Tobian (ramarih Hatohobei, literally "the language of Tobi") is the language of Tobi, one of the Southwest Islands of Palau, and the main island of Hatohobei state. Tobian is a Micronesian language spoken by approximately 150 people. The speakers are located in either the island of Tobi or in Echang, a hamlet of Koror, the former capital of Palau. Tobian and Sonsorolese are very close, and appear to be gradually merging towards a new dialect called "Echangese". Earlier in the 20th century, about 1000 people lived on the island. Shortly before and during the First World War, those numbers dropped severely due to an abundance of disease.
|Region||Hatohobei, Koror, Sonsorol|
|Latin script |
Official language in
|ISO 639-3||None (|
Tobian and the dialects of Sonsorol, Merir, and Pulo Ana, the other inhabited Southwest Islands, are closely related to the languages spoken in the Federated States of Micronesia outer islands of Yap and Truk Lagoon. These include Ulithi and the Central Carolines. Altogether, these languages form a sub-group within the Micronesian languages. The names of these dialects are the terms that are commonly used in European terms. Below are the native names as compared to the common names:
|Common Name||Native Name|
|Pul, Pulo Ana||Pu:r|
- animal = mar
- coconut palm = ruh
- goodbye = sabuho
- language = ramarih
- soldierfish = red
- one = sewo
- two = huwou
- three = soruo
- four = fauwo
This is only base counting. There are different numerals for a lot of different objects. 
"œ" is used rarely and sounds similar to the French "eu" but the lips do not round out at the end of the sound and has critical meaning in words. There is a central low vowel that sounds like the "u" in "but", but it does not have semantic value and it has very rare occurrence.
There are a lot of diphthongs in Tobian and according to Capell, "several of them are difficult for Europeans".
äe as in mäe: breadfruit
äi fäivi: woman
aḛ wa′ŋaḛt: then
ai maik: swordfish
a:i ms:il, forehead decoration
ao̯ wao̯: top
au jau: needle, sauruai: my friend
a:u sa:u: piece
ei lei: agent of action
oʉ woʉ: rather of house
øi røi: coconut oil
øʉ Pannøʉ: Palau
Homonyms and Near HomonymsEdit
Like most other languages, Tobian has examples of homonyms but they are not as abundant. Meanings can vary solely on vowel length. Also small differences in sounds can produce major differences in meanings.  For example, the difference between voiceless (f) and voiced (v) consonants are important but there are many exceptions where it does not affect the meaning.
ŋøŋa 1. to chew betelnut 2. a stick used in weaving
ʉl 1. a lobster 2. to pull, drag
taitai 1. to excel, precede 2. to shave
Differences In SoundsEdit
mäk: tatooing as compared with ma: kind of garnish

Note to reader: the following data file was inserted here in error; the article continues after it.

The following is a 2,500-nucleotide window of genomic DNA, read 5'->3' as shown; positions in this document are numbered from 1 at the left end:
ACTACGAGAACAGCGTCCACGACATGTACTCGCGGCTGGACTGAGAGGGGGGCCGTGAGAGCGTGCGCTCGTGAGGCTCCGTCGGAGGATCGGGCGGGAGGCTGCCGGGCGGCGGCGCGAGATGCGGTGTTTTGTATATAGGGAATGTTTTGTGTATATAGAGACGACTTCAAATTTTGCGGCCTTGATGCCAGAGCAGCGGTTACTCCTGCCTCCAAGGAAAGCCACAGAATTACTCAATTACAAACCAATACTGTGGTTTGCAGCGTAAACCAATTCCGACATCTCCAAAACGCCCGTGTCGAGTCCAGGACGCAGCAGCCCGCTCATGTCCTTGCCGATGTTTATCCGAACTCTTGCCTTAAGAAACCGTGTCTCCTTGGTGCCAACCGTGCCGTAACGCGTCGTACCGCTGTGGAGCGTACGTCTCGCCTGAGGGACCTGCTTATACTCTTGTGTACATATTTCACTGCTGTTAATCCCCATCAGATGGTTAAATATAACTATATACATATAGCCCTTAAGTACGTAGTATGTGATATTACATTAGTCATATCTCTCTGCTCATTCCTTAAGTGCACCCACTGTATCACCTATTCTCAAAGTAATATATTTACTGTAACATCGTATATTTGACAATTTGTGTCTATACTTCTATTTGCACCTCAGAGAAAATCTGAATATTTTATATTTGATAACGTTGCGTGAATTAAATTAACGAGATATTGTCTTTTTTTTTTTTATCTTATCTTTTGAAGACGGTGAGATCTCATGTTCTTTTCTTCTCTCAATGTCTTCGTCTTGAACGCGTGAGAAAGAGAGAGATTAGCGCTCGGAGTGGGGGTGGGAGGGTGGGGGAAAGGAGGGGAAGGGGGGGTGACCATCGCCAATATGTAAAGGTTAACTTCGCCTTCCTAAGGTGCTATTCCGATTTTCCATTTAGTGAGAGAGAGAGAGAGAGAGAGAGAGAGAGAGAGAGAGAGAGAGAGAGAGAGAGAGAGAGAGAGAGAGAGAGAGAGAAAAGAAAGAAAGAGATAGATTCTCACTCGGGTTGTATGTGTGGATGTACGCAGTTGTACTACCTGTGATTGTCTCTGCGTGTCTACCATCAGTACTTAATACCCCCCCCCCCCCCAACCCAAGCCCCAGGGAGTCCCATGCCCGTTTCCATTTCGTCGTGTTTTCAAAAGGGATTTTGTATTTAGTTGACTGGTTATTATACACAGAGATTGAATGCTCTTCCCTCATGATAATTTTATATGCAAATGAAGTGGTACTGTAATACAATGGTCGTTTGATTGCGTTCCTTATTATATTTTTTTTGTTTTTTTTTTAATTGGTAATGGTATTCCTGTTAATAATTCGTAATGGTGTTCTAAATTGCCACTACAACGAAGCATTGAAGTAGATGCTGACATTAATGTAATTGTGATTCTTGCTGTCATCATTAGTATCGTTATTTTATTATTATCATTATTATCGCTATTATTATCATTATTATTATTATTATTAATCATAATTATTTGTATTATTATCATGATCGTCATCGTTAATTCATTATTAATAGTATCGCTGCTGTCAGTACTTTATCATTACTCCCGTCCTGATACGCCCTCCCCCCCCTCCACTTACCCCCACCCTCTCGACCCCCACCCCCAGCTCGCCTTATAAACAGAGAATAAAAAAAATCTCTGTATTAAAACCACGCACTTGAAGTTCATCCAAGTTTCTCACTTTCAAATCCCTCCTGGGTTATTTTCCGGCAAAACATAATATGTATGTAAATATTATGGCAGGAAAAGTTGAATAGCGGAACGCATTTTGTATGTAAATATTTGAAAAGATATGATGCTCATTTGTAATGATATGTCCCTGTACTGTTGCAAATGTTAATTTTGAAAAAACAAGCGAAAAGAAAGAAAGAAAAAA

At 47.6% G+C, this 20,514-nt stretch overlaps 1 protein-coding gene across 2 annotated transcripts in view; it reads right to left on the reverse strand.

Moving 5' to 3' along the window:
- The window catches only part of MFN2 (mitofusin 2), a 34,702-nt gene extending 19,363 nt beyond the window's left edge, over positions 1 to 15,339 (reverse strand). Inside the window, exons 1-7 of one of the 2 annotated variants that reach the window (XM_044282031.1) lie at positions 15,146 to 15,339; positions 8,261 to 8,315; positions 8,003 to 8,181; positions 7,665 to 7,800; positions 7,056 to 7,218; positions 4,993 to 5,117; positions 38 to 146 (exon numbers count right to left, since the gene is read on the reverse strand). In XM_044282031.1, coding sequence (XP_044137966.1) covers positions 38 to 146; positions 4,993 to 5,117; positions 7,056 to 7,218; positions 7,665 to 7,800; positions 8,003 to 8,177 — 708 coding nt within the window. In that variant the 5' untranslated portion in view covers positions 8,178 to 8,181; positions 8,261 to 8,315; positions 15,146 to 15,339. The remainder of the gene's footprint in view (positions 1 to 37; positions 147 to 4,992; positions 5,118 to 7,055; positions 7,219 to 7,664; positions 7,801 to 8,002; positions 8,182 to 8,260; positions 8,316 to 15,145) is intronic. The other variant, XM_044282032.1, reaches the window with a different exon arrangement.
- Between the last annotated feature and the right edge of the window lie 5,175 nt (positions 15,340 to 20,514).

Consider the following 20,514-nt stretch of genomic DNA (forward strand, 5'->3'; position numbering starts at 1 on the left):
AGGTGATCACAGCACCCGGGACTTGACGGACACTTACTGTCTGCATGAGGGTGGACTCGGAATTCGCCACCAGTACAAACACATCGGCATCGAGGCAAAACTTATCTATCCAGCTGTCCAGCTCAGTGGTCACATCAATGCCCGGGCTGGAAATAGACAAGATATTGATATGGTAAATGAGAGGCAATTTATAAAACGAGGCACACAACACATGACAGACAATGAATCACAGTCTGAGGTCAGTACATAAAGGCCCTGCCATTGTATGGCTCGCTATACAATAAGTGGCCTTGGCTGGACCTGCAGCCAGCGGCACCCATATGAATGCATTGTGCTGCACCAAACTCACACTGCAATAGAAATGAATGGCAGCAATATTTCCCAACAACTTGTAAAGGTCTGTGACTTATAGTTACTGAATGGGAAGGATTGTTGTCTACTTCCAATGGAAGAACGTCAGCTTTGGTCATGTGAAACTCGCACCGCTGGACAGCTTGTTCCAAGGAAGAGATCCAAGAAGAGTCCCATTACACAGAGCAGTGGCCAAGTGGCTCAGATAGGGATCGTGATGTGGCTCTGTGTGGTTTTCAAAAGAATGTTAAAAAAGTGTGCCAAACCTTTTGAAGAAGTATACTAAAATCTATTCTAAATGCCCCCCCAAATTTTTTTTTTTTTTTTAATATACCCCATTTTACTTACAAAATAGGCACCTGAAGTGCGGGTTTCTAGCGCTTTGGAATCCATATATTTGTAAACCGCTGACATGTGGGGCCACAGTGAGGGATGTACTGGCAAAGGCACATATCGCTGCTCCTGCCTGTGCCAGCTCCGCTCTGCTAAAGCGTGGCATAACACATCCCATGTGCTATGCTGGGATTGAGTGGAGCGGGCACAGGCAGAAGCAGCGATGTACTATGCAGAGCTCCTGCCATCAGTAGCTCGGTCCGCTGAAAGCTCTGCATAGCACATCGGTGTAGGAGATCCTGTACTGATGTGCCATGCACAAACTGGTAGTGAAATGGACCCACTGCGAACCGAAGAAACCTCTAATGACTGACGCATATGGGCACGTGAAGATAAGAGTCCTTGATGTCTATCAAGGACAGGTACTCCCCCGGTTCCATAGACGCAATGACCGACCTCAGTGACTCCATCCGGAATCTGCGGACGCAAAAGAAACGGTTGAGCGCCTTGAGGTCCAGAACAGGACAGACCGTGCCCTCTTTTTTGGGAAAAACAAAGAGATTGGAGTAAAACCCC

′pannʉ: coconut leaf Pannøʉ: Palau
i′te: my name i′tøʉ?: who?
teiføʉ: thirsty taivøʉ: new
ŋøs: tired ŋo̯s: glans penis
Accents Of Words And SentencesEdit
Tobian utilizes both stress and pitch accents or tones. Compared to the other dialects, it uses less musical tone. It is not a tonal language because the tone does not change the meaning of the word. Although it is not tonal, the speech has a wide variety of tone variations that appear to be emotional rather than linguistic and either show emphasis or other semantic components. Stress accents are used but not as much as English or Russian. In the past, the stress marks would normally be placed on the last syllable of the words. In the present, the stress marks can be placed either on the last syllable or the second to last syllable.
- Accent on the Penultimate (Second to last)
- Accent on the Final Syllable
- Accent on the Antepenultimate (Third to last)
- Sentence Stress
- Vowel Harmony
- Vowel Length
- Furtive Vowels (Slightly heard or silent vowels)
|Plosives||p, b||t, d||c||k, g|
|Fricatives||f, v||s (z), o (ɵ)||j||x, y|
- Simons, Gary F; Fennig, Charles D, eds. (2018). Ethnologue: Languages of the World (21st ed.). Dallas, Texas: SIL International.
- White & Kirkpatrick, Geoffrey & John (1985). Person, Self, and Experience: Exploring Pacific Ethnopsychologies. Berkeley & Los Angeles, California: The Regents of the University of California. p. 266. ISBN 0-520-05280-3.
- CAPELL, ARTHUR (1951). Grammar & Vocabulary of the Language of Sonsorol - Tobi. Washington: Washington Pacific Science Office, National Research Council.
- Hammarström, Harald; Forkel, Robert; Haspelmath, Martin, eds. (2017). "Horace Holden's Pidgin Tobi". Glottolog 3.0. Jena, Germany: Max Planck Institute for the Science of Human History.
- Base Counting Words by Isauro Andrew  Isauro Andrew
|Tobian language test of Wikipedia at Wikimedia Incubator|
- Tobian language at Friends of Tobi Island
- Open access recordings of Hatohobei word lists, paradigms and narratives are available through Kaipuleohone